Letter: In Retirement
Since retiring in August, my wife, Mary, and I have been very busy. We sold our home in Louisville and moved to Edmond, Okla., on the first of October, and now live within a couple of miles of our daughter. Moving and catching up with my family hasn’t left much time to think about working, or for reviewing my career. I do know that after 45 years in the barge industry, for the first time this spring, I found myself wanting to spend more of my time with my family and lifelong friends. This was a new feeling for me, but also something that’s been on my mind for a while.
Over the better part of the last five decades, I absolutely loved what I did in the river industry and always looked forward to coming to work every day with my team and trying to make a difference for our teammates, the company, our customers and vendors, and for that matter, the entire industry. I have been fortunate enough to experience many wonderful opportunities and worked through many challenges over the years with some truly great teammates and business relationships, many who have become real friends. The river industry has treated my family extremely well, and I’ll be forever grateful for all of those experiences.
Some of you may know that my initial exposure to the river was via a riverboat captain working onboard the mv. Chicago Trader for ACBL on the Illinois River. As I was growing up just five miles from Starved Rock Lock, my dad would ask the lockmaster to call our home, and mom would load all us kids into the station wagon and off we’d go to see my dad as they locked through. That was enough to catch my interest for a lifetime. That was 1965.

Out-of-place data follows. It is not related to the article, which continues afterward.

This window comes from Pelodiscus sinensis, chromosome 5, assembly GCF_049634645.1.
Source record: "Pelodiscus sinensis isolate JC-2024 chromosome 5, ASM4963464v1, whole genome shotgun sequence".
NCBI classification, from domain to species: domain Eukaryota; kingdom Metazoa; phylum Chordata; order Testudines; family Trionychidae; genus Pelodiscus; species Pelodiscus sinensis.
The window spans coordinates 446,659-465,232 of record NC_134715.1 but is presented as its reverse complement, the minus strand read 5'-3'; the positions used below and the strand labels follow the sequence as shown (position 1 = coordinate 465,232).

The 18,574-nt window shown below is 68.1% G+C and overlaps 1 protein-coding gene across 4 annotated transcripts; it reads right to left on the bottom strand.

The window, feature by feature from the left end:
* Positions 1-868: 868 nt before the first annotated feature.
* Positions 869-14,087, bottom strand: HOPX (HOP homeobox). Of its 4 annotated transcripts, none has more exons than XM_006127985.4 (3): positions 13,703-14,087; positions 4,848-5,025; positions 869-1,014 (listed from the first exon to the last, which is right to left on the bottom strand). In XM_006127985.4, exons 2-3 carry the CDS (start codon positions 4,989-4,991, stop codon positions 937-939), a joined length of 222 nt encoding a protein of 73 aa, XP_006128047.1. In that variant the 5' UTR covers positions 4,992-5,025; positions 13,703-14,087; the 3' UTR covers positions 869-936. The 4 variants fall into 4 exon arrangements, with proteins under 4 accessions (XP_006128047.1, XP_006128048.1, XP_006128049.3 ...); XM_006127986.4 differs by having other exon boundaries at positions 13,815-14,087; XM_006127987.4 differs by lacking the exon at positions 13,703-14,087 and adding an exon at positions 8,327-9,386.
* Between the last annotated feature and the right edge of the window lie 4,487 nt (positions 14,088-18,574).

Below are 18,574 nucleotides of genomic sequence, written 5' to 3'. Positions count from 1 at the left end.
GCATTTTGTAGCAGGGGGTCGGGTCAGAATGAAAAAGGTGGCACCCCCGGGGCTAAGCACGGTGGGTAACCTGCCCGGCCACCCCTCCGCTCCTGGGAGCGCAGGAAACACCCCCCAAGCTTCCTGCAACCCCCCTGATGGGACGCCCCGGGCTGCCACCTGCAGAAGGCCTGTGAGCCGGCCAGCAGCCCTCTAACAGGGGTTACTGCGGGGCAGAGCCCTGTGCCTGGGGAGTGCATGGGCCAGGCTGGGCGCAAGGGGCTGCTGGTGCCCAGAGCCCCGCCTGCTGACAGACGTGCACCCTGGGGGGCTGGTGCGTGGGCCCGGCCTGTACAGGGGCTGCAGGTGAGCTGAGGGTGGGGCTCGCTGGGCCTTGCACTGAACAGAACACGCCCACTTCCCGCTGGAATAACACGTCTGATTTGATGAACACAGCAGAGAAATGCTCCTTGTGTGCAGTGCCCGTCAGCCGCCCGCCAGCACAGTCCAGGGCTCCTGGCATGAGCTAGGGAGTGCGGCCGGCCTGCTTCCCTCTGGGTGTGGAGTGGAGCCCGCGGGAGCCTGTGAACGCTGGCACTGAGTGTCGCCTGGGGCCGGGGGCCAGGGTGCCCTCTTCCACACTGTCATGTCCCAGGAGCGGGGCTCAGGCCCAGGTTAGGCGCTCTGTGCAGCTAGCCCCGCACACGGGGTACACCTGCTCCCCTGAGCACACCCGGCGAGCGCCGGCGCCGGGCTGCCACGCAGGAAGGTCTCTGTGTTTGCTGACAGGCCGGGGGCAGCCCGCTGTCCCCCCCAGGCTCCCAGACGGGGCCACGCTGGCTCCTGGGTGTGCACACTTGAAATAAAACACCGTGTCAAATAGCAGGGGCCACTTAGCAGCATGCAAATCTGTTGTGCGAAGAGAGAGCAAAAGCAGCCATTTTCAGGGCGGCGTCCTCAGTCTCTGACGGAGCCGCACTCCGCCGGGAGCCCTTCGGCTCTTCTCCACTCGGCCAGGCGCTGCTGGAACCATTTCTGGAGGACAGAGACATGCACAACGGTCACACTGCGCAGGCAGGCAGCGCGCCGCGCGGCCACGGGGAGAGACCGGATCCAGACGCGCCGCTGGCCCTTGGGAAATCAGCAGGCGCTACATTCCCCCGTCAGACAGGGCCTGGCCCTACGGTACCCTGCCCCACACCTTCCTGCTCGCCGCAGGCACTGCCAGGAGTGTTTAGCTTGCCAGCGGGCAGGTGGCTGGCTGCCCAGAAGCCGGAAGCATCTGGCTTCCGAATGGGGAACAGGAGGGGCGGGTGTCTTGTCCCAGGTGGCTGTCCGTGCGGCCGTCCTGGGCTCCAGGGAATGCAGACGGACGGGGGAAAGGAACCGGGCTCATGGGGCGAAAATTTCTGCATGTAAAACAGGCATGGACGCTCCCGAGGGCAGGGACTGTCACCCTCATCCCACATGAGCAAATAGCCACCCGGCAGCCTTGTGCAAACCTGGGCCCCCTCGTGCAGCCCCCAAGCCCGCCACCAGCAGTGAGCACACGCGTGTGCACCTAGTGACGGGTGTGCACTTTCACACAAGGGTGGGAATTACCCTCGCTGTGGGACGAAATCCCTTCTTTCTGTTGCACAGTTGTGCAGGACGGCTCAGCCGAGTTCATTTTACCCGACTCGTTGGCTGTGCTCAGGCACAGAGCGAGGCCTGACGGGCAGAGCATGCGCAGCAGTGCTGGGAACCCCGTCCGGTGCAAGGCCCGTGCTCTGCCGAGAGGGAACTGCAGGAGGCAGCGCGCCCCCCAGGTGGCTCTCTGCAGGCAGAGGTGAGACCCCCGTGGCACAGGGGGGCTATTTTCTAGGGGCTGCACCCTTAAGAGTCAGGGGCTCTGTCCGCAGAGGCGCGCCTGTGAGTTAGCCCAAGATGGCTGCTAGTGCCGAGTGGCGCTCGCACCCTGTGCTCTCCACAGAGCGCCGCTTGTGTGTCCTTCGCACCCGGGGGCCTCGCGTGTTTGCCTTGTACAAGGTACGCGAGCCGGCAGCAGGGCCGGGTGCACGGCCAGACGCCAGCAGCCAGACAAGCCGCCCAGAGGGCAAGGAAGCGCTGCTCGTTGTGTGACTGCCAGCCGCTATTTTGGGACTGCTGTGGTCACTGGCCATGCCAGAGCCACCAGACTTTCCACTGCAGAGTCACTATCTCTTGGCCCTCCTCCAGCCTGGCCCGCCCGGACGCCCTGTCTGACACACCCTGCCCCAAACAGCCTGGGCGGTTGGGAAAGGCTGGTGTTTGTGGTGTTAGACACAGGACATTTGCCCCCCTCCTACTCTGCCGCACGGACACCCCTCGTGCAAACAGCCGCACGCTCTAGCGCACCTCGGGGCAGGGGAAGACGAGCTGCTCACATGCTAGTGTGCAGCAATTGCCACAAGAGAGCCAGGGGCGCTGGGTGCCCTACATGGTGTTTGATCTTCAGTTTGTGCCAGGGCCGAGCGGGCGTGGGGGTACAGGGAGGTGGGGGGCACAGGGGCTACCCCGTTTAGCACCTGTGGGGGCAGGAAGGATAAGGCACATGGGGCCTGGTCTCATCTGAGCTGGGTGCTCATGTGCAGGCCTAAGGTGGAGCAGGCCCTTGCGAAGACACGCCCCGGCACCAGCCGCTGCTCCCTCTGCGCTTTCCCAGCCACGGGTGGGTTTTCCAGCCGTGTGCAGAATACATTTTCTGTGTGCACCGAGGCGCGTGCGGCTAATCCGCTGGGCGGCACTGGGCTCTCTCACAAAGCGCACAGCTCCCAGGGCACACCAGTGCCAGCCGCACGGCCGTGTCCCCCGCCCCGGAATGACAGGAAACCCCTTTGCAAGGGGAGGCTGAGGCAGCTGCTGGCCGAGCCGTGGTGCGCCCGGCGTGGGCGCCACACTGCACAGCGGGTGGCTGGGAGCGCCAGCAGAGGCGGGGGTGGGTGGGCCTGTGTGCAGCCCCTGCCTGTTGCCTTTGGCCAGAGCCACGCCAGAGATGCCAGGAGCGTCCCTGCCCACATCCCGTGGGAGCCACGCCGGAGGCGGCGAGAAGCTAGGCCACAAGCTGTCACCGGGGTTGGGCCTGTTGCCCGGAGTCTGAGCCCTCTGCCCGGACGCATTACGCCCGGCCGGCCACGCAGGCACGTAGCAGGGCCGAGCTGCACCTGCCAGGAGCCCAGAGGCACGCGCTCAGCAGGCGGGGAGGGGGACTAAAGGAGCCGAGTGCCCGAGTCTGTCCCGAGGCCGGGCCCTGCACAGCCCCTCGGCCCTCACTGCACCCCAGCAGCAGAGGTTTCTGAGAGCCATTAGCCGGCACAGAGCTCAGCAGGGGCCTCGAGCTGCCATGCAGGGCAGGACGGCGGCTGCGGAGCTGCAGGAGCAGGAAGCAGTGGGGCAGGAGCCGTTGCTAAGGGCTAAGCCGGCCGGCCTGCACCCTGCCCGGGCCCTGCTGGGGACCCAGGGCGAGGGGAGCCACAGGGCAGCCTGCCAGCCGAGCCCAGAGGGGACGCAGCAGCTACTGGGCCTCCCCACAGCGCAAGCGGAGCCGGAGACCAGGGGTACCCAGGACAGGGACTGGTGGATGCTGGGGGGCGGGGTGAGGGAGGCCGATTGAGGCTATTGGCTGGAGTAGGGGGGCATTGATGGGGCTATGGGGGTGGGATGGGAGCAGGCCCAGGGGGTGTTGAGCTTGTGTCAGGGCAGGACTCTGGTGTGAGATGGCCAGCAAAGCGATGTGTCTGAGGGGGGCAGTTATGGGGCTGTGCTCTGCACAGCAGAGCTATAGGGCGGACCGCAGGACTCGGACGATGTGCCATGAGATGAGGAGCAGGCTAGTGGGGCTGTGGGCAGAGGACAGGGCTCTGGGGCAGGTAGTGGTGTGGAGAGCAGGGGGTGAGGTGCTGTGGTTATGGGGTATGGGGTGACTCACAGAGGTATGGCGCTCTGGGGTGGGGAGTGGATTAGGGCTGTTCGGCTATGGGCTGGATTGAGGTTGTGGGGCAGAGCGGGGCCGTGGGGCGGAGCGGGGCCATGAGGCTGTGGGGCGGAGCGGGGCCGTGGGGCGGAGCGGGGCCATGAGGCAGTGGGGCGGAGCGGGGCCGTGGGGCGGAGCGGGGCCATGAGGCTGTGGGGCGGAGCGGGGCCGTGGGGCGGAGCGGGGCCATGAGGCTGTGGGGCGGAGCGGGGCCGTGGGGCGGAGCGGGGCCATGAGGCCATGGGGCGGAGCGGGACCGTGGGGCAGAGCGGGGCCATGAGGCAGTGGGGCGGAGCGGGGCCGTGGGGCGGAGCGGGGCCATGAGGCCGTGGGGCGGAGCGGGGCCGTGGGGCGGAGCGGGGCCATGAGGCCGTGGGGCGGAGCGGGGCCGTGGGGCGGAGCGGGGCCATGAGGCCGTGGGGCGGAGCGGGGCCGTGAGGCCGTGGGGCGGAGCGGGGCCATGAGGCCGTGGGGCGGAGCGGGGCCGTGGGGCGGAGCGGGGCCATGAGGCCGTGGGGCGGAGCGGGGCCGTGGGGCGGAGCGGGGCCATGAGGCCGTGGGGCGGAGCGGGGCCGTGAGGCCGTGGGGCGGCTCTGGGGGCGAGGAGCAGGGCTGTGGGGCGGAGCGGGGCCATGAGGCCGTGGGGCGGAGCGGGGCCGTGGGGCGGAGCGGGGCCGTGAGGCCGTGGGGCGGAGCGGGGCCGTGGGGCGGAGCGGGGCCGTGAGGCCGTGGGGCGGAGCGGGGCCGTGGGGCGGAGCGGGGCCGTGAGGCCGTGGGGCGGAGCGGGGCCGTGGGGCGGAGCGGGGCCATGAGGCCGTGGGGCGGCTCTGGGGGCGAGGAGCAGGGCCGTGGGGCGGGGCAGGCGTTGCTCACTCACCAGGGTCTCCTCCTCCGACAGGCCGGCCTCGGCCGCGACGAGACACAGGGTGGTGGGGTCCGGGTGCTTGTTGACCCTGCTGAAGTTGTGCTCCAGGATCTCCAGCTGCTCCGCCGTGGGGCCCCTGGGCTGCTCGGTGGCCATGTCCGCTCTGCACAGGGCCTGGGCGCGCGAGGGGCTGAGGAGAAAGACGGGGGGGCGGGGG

I always felt fortunate to know my career path: I always thought I wanted to work on a towboat. After earning my pilot’s license on my 19th birthday, I soon discovered that running a boat was not my strongest attribute; my dad had made it look too easy. Opportunity knocked, and I had the ability to move ashore, supervising the barge maintenance and repair at the Ottawa harbor service. I jumped at the chance to own and operate a harbor service in Pekin, Ill. Soon thereafter I caught the itch to work at a barge line in St. Louis. I continued to climb the career ladder in sales and operations at MEMCO, then became the president at AEP River Operations and ultimately arrived at ACBL and had the privilege to work with a wonderful team.
Over the years, I’ve met and worked with many wonderful teammates, and I had the distinct privilege of recognizing that work in naming towboats after these significant contributors. There were always plenty of deserving teammates, and there always will be. I always thought naming a boat after myself when there were so many well deserving teammates would be somewhat conceited. My close teammates knew of my resistance to naming a boat after myself, so you can imagine my surprise when I was recently honored with such recognition (WJ, November 30). Just the thought of them wanting to name a boat in my honor was extremely gratifying.
I’d like to thank the crew for working her and taking good care of her . I’m both honored and humbled to have y’all working on such a fine boat bearing my name. I only wish my dad was still around to see how far he laid the road ahead for me.
To all of you that have been part of my journey, thank you so much for all you do in delivering our nation’s building blocks and energy resources in the safest and most efficient manner there is. Let’s also be sure we always do it in the safest way possible.